Why you know more than you think

Female engineer adjusting noise filter with a fine screwdriverOne of the biggest killers of great ideas (and even greater careers) has to be imposter syndrome.

I’ve met countless professionals who were held back by a lack of confidence in their own knowledge and expertise.

It’s almost always unjustified and it always breaks my heart.


Nowhere to hide

Every year, my colleagues see thousands of people whose progress is stifled by this terrible affliction.

Because nothing threatens to expose a lack of knowledge on a subject more than being asked to write a report, proposal or presentation on it.

We tell ourselves that we’ve got away with it up to now.

Colleagues in meetings confidently spouted jargon that made so little sense to us that it may as well have been Enigma Code.

Yet staying silent and nodding sagely has usually bought us enough time to do some hasty googling before the next one. Before people could see us for the frauds we really are.

But then a report request thumps into our inbox and our heart sinks. Now there’s nowhere to hide – the game’s up.


Keyboard ‘experts’

And yet, as I said, this feeling is usually unwarranted. Most sufferers of imposter syndrome know more than they think they do, in most (if not all) areas of their field.

For this, we can blame a quirk of psychology.

We’re terrible at assessing our true level of knowledge. Social media is full of keyboard ‘experts’ who feel confident enough to pronounce on everything from vaccine safety to macro-economics after a few minutes’ online research.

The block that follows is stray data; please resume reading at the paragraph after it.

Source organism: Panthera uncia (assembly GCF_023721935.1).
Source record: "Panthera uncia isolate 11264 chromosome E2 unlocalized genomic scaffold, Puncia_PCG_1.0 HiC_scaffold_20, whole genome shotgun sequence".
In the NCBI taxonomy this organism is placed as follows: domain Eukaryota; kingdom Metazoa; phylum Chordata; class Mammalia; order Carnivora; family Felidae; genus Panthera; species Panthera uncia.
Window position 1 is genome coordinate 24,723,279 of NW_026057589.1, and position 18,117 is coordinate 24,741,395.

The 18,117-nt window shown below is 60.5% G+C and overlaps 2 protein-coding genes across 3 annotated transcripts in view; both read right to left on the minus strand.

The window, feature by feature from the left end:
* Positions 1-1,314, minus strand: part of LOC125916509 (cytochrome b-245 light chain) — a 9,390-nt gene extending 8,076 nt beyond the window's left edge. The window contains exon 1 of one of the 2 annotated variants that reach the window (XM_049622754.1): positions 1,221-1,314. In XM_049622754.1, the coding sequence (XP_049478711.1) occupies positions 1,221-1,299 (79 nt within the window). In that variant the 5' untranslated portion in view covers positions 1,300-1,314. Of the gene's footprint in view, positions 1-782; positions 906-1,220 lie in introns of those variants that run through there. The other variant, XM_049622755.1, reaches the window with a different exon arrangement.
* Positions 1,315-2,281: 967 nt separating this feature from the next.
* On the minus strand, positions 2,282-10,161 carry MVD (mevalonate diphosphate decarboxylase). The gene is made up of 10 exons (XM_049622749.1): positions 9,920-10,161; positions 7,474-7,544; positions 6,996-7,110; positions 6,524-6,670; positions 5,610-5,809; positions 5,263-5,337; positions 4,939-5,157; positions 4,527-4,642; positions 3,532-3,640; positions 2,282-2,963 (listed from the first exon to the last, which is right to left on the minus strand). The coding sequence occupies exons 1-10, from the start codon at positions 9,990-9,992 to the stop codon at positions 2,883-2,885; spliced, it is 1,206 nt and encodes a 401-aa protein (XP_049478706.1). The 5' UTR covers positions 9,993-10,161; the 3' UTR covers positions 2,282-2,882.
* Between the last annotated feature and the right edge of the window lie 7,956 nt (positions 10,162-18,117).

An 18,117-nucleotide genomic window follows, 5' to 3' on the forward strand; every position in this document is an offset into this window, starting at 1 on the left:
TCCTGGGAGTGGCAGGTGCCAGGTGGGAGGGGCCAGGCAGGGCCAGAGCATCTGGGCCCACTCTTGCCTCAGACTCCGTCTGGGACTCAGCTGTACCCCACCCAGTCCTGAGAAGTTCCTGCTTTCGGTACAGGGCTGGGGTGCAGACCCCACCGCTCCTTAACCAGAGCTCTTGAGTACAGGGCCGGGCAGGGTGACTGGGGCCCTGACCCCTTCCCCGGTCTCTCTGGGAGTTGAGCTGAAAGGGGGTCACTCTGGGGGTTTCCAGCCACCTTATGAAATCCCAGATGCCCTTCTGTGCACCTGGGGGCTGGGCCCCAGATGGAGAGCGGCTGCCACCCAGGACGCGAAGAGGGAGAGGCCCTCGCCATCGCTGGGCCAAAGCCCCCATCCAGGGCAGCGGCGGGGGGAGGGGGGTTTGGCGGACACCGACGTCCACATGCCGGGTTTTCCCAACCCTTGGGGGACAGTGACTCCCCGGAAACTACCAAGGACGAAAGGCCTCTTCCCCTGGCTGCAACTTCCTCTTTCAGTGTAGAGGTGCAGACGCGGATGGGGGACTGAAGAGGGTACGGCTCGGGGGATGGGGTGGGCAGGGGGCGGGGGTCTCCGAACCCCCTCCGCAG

Yet it’s their very lack of knowledge that gives them their confidence. This illusory superiority is known as the Dunning-Kruger effect (after the two psychologists who first described it).

But the opposite is also true.


Curse of knowledge

The more we learn about a topic, the more aware we become of its complexities and subtleties. The more we know, the more we know that there is to know.

So the cruel irony is that we discount much of our expertise almost as quickly as we gain it. The more knowledgeable we become, the more likely we are to feel like a fraud.

This is illusory inferiority.

In fact, it may be our more confident colleagues – the ones who seem to knock out documents without breaking a sweat – who are the real imposters.


You are the expert

The audience for your document almost certainly knows less about the subject at hand than you do. This is true even (and sometimes especially) when you’re writing for senior colleagues.

Yes, they may have more experience or authority. But there will be many things they don’t know that you do – or that you can easily find out, thanks to your existing knowledge.

Why else would they be asking you to write the document in the first place?

The clue is in the name: they need you to ‘report’ or ‘present’ your knowledge. A proposal proposes your ideas, not theirs.


Sure sign

In fact, the bigger risk may well be pitching the document at too high a level by overestimating how much your readers know. Harvard psychologist Steven Pinker calls this ‘the Curse of Knowledge’.

We take our own expertise for granted. We think: ‘Surely everyone else knows this stuff too.’ (They usually don’t.)

But if you feel like an imposter, that’s a sure sign that you know more than you think you do, even if it doesn’t feel like it. So don’t let fear hold you back.

And remember, our Knowledge Hub has a wide range of expert guides to help you write reports, proposals, presentations or anything else.


Main image credit: ThisIsEngineering / Unsplash

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